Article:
Apple will allow Dutch dating apps to use other payment options in existing apps
To help end the wrangling with Dutch regulators that has dragged on over the past few months, today Apple released a new version of its App Store Rules that allow local dating apps to accept payments through third-party processors. So far, its proposals to comply with a December decision imposing the change have not satisfied the Dutch Authority for Consumers and Markets (ACM) and earned Apple a fine of 50 million euros.
Apple previously announced that it would allow dating apps to use alternative payment systems, but it imposed various conditions on how they could do so. Developers would have to submit a separate app binary for the Dutch App Store and would have to choose between using its in-app payment system or a third-party version, rather than being able to offer both in the same app. And most notably, he said he intended to earn a 27% commission on payments made using alternative payment systems.
Now Apple is backing away from its insistence on a separate binary for apps that see outside payment systems. According to Apple, “This change means that developers can include either right in their existing dating app, but must still limit its use to the app in the Netherlands storefront and on devices running iOS. or iPadOS.” He also presented more details on how to evaluate non-Apple payment system providers and examples of pages that applications should present to customers to inform them that they are about to interact with a payment service. non-Apple payment.
The company has always maintained its opposition to the ACM order, which Apple says will lead to threats to user privacy and data security. As Apple’s message to developers further states, “We disagree with ACM’s original order and are appealing it.” In the meantime, Apple will still insist on collecting this 27% commission on transactions for applications linked or using a third-party payment system.
Per the ACM order, dating apps that have the right to connect or use a third-party integrated payment provider will pay Apple a commission on transactions. Apple will take a 27% commission on the price paid by the user, excluding value added taxes. This is a discounted rate that excludes value related to payment processing and related activities. Developers will be responsible for collecting and remitting all applicable taxes, such as Netherlands Value Added Tax (VAT), for sales processed through a third-party payment provider.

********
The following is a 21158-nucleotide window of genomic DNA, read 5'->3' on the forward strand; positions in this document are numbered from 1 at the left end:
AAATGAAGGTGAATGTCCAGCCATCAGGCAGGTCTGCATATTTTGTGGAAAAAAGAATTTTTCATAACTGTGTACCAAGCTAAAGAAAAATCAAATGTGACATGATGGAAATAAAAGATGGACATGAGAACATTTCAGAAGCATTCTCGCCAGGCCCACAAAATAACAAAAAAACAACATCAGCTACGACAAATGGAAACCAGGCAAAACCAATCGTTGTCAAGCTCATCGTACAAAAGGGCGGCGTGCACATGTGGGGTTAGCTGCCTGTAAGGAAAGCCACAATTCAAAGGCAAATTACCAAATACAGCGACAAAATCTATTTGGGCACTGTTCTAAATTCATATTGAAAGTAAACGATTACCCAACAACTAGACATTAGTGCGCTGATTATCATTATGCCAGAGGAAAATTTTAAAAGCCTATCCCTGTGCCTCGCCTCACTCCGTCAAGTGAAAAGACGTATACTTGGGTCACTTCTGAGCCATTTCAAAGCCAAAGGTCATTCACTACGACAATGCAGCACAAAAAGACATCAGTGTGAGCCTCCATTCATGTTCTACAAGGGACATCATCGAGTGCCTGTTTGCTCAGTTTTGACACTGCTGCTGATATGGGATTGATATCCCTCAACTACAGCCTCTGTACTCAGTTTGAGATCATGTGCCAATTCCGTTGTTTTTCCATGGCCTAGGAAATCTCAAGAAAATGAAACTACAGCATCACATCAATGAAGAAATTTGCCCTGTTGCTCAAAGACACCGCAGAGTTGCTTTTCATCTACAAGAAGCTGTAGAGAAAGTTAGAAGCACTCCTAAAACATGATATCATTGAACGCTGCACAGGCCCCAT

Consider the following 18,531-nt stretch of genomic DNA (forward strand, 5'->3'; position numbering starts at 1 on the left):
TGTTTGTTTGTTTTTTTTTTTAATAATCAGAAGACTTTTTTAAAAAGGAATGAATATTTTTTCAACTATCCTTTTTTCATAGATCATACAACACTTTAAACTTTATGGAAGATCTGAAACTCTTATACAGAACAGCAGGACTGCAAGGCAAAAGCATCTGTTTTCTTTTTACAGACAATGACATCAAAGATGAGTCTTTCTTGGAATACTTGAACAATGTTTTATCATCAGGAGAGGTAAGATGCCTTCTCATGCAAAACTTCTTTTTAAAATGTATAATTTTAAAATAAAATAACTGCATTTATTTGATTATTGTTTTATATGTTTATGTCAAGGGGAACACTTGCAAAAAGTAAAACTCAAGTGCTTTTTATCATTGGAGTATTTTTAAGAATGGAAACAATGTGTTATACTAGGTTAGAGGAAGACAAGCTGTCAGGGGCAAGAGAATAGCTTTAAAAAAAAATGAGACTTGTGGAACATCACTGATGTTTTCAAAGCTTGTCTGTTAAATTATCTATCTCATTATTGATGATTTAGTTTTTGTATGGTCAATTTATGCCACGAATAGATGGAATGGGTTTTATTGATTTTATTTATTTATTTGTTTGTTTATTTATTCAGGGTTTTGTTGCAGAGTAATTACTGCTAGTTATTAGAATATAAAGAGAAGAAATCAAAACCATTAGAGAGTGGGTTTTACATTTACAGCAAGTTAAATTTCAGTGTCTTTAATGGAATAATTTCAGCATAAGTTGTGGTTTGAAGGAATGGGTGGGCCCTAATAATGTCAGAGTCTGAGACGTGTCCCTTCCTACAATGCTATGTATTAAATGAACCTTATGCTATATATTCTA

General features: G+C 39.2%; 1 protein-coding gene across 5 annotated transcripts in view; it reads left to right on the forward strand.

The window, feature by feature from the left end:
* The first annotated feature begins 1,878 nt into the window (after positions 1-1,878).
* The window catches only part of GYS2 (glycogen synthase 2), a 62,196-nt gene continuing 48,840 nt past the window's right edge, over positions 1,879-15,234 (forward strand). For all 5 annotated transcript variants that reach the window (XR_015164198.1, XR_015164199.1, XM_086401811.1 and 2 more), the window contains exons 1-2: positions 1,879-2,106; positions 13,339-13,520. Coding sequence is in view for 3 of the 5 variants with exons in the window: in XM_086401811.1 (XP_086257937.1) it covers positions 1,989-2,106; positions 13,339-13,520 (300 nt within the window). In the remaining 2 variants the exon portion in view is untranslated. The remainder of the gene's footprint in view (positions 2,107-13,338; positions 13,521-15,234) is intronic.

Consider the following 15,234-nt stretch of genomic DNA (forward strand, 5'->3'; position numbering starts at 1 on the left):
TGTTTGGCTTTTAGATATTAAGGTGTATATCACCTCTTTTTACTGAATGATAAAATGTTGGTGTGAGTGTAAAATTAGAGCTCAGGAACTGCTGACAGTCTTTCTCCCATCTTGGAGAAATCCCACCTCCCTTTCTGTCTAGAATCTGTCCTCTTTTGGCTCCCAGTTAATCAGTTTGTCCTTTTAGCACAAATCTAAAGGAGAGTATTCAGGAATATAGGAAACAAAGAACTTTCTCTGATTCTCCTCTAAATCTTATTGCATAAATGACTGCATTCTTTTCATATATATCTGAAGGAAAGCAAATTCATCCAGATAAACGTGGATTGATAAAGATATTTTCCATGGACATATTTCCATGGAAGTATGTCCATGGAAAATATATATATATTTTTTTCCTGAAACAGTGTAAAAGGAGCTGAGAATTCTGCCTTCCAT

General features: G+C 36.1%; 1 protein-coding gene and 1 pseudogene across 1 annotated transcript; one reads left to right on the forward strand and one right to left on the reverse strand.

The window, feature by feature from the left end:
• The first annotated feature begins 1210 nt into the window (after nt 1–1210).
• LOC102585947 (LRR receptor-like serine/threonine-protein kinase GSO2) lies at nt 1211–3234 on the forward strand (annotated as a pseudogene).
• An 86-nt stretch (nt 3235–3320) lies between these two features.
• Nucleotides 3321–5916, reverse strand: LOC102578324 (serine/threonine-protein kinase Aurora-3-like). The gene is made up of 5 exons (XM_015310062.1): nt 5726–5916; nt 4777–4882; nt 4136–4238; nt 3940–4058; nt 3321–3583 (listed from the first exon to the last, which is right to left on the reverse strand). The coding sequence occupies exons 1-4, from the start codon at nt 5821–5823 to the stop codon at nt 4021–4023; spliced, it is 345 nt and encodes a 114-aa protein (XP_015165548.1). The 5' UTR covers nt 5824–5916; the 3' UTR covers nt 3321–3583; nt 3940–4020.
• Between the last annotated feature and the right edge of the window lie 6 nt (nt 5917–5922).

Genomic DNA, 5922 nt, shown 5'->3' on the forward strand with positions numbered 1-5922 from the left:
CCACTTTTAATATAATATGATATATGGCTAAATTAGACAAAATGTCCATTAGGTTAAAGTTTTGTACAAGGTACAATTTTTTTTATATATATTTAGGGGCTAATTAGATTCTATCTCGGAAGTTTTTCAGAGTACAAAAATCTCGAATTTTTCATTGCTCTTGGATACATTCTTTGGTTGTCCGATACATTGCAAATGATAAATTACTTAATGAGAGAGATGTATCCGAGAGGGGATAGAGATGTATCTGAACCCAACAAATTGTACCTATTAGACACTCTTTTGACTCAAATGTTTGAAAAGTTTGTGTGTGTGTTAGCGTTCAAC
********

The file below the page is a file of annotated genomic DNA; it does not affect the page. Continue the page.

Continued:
Developers using these rights will be required to provide a report to Apple recording each sale of digital goods and content that has been facilitated through the App Store. This report must be provided monthly within 15 calendar days of the end of Apple’s fiscal month. To learn more about the details that will need to be included in the report, see a sample report. Qualified Developers will receive an invoice based on the reports and must pay Apple the invoiced amount within 45 days of the end of Apple’s fiscal month. In the future, if Apple develops technical solutions to facilitate reporting, developers will be required to adopt such technologies.
ACM said on Monday that his next step is to present the policy to “market participants for consultation”. If they agree to the terms, Apple can avoid escalating fines.
The dispute with the Dutch competition regulator is limited in scope and concerns only one type of software on the App Store. But it’s part of a wave of antitrust scrutiny Apple is facing around the world. The EU’s Digital Markets Act could require support for external payment processors in all apps after it comes into force this fall, while South Korea recently passed a similar law. Apple’s in-app payment system was the subject of a recent high-profile court battle with Epic Games, which ultimately resulted in a US judge ordering Apple to allow developers to connect to other payment options. The order was then stayed pending appeal.
Updated March 30, 6:15 p.m. ET: Added additional context.